BY Metahaven AND Marko Gluhaich in Opinion | 04 NOV 22
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Issue 231

Metahaven’s ‘Capture’ Investigates Art and Quantum Physics

The artist collective shares the process behind their latest film, showing at Kunsthall Trondheim, that bridges art, anthropology and the philosophy of science

BY Metahaven AND Marko Gluhaich in Opinion | 04 NOV 22

Our latest work, the 40-minute film Capture (2022), interweaves archival material from CERN (the European Laboratory for Particle Physics) with footage from the slopes of La Palma’s active volcanic range, Cumbre Vieja, and lichen filmed in the vicinity of Trondheim to explore the relationship between art, anthropology and the philosophy of science. Commensurability between art and science cannot be presupposed, especially when looking at quantum physics, which operates as a description of nature at the most fundamental level. No matter how smart it is, art draws on sensory impressions to convey something, even if what is hinted at is deeply abstract. Art provides ‘images’ of one form or another that viewers are primed to understand on a formal level as a means of communication. In quantum physics, however, the ‘intuitive’ understanding of the world inherited from classical physics is not getting us very far.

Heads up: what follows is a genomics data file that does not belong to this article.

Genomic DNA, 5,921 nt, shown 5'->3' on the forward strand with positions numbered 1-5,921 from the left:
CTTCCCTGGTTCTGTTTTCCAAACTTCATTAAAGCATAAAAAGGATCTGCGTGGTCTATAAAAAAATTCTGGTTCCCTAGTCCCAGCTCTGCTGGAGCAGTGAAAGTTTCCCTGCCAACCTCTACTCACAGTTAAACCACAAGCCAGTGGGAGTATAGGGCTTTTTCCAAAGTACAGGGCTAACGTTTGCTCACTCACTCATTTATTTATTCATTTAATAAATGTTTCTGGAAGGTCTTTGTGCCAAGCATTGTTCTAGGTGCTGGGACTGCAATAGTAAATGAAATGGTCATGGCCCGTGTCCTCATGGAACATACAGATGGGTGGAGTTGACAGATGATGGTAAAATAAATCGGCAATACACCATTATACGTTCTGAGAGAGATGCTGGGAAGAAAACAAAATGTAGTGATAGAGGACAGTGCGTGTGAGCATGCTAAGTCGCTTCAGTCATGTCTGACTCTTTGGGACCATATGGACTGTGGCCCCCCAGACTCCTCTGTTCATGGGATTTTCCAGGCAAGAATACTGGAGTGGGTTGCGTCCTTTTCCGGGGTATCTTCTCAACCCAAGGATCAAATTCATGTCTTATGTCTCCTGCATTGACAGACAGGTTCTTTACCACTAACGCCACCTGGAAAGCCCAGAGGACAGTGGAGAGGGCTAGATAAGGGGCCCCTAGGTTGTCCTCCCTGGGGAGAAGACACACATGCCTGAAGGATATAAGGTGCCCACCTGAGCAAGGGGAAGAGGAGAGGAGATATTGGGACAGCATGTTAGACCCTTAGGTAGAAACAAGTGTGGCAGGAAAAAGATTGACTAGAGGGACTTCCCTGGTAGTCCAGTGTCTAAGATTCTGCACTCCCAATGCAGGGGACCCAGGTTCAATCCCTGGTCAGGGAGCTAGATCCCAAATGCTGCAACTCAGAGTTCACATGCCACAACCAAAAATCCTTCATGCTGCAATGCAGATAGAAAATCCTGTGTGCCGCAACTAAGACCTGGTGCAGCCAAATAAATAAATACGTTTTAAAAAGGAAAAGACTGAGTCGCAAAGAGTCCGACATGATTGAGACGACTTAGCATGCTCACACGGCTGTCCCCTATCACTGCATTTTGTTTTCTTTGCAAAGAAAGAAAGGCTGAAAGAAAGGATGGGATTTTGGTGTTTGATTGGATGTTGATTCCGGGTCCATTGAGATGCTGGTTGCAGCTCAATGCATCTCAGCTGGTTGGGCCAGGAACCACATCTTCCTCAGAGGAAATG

Working extensively with the CERN archive – especially 16 mm films from the 1960s and ’70s, which used intricate cinematic or television techniques – we noticed changes in the way the project was self-narrated. In the beginning, the messaging was tightly controlled and directed, leaving these films looking like mini features at times, complete with melodramatic music and plot twists. CERN’s use of cinematic convention also plays into the construction of a narrative about Europe following World War II, in which CERN had an important role. With the introduction of video in the 1980s, however, we see a change in the tone, style and means of narration. Rather than employ dedicated filmmakers, CERN began to use its own engineers, who drew on their unique perspective of having an intimate relationship with something as massive as a particle detector. The archive reveals how the development of media since the 1960s, in terms of different cameras and techniques, affected the way scientific operations were captured: from centralized, directed and authoritative to intimate and slightly more chaotic. We filmed Capture with different kinds of cameras – using a wild cam, digital cinema cameras and a 16 mm camera – to include our own awareness of the texture of moving images, so the project in that sense defies being made at any specific time.

Metahaven, Capture, 2022, film still. Courtesy: the artists